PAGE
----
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STATE CAPITOL NEWS IN BRIEF

by Michael R. Wickline, Stephen Simpson | March 4, 2022 at 4:12 a.m.

Trooper pay raises

The Arkansas House of Representatives on Thursday approved an appropriation for the state Department of Public Safety that would open the door for significant pay raises for Arkansas State Police troopers in the coming fiscal year.

The House voted 96-0 to approve House Bill 1026, sending the bill to the Senate for further action.

In the event additional general revenue funds become available to the Department of Public Safety as determined by the state's chief fiscal officer, the bill would require the Division of Arkansas State Police to implement a salary administration grid, effective July 1, after review by the Legislative Council or the Joint Budget Committee.

Gov. Asa Hutchinson proposed a $7.4 million increase in the Arkansas State Police's general revenue budget to $78 million in fiscal 2023, and the state's proposed Revenue Stabilization Act includes that increase.

Under HB1026, "[a]ll employees in the certified law enforcement officer classifications, including recruits, at the Department of Public Safety are eligible for the increase in the salary administration grid," and the grid increase would be in addition to any cost-of-living or performance-based increases provided in fiscal 2023.

"Notwithstanding other provisions of law, salaries established by this section may exceed the maximum pay level for the grade assigned to the classification by no more than twenty percent ... for any affected employee," according to the bill.

The average annual salary for state troopers would increase from the current $44,944 to $54,130, and for troopers first class from the current $53,035 to $60,006 under the proposed legislation, according to Bill Sadler, a spokesman for the Arkansas State Police.

The average annual salary for corporals would increase from the current $63,612 to $71,237 and for sergeants from $74,319 to $84,439, while the average annual salary for lieutenants would increase from $84,229 to $94,076, for captains from $94,277 to $105,166, and for majors from $107,541 to $116,772.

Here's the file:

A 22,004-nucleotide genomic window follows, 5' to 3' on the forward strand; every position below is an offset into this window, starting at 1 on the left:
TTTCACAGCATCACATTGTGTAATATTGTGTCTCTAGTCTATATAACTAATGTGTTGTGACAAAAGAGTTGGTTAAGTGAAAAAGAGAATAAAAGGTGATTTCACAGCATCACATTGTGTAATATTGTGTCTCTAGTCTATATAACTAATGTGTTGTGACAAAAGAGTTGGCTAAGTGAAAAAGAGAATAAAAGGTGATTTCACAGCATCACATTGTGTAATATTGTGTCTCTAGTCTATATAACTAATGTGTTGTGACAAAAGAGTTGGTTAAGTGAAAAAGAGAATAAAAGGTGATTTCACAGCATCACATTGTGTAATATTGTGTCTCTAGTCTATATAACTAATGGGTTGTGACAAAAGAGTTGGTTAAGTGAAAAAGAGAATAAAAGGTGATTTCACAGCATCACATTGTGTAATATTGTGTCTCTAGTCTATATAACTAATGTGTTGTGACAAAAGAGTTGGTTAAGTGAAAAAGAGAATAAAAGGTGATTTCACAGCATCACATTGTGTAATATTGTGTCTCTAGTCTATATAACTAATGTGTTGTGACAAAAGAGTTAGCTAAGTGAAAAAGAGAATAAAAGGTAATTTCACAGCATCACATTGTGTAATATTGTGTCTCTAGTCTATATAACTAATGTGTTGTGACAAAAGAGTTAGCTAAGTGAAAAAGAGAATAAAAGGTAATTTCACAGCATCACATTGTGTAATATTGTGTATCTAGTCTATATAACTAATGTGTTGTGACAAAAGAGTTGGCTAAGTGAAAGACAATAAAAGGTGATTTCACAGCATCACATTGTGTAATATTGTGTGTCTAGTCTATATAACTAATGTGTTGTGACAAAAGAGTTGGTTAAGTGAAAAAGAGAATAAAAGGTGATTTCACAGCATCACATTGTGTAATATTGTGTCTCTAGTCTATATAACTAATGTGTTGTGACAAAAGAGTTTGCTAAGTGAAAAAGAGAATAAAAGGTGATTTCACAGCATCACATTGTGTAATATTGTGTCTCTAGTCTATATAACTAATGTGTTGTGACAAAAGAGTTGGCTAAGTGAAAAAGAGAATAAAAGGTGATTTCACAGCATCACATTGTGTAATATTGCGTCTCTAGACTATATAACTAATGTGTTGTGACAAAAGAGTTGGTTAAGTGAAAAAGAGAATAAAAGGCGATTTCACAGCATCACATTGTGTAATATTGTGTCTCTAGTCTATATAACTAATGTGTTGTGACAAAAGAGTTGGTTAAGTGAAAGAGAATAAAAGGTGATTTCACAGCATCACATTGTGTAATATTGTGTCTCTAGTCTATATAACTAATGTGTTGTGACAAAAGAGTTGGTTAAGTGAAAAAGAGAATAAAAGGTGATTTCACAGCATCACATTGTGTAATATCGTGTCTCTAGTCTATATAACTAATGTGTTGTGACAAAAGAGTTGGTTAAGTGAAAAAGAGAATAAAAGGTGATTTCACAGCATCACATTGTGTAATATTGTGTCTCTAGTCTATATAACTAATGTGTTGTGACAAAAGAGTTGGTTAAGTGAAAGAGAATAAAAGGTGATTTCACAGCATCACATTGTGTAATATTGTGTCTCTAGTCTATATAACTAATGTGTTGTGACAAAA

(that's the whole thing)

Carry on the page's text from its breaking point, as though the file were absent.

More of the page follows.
HB1206 also would heed the governor's request to allow the Arkansas Crime Lab to hire five more forensic scientists to increase testing of sexual assault kits and meet the legal turnaround time of 60 days required by Act 839 of 2019. That would boost the crime labs' spending authority by about $312,000 to $13.9 million.

In January, some lawmakers said they want the state Crime Lab to be able to comply with the 2019 law after hearing the average turnaround time is about 10 months.

-- Michael R. Wickline

Game and Fish pay

The Senate voted Thursday to approve the Arkansas Game and Fish Commission's operating appropriation for the coming fiscal year, after the Joint Budget Committee heeded the commission director's request to enable the commission to boost its enforcement officers' salaries in concert with raises for Arkansas State Police troopers.

The Senate voted 33-0 to send Senate Bill 12 to the House for further action.

The bill includes special language requested by commission Director Austin Booth under which the commission may exceed the maximum annual salary by up to 20% for colonel, major, captain, lieutenant, sergeant, corporal, wildlife officer first class and wildlife officer positions in order to allow the commission to seek and employ qualified law enforcement officers in fiscal 2023, which starts July.

Booth told lawmakers Wednesday that he seeks the flexibility for the commission to match or keep pace with the significant raises planned for Arkansas State Police troopers in the coming fiscal year for the commission's enforcement officers.

The commission faces the same challenges recruiting and retaining enforcement officers as the Arkansas State Police, he said. The commission has 22 vacancies among about 180 of these positions, he said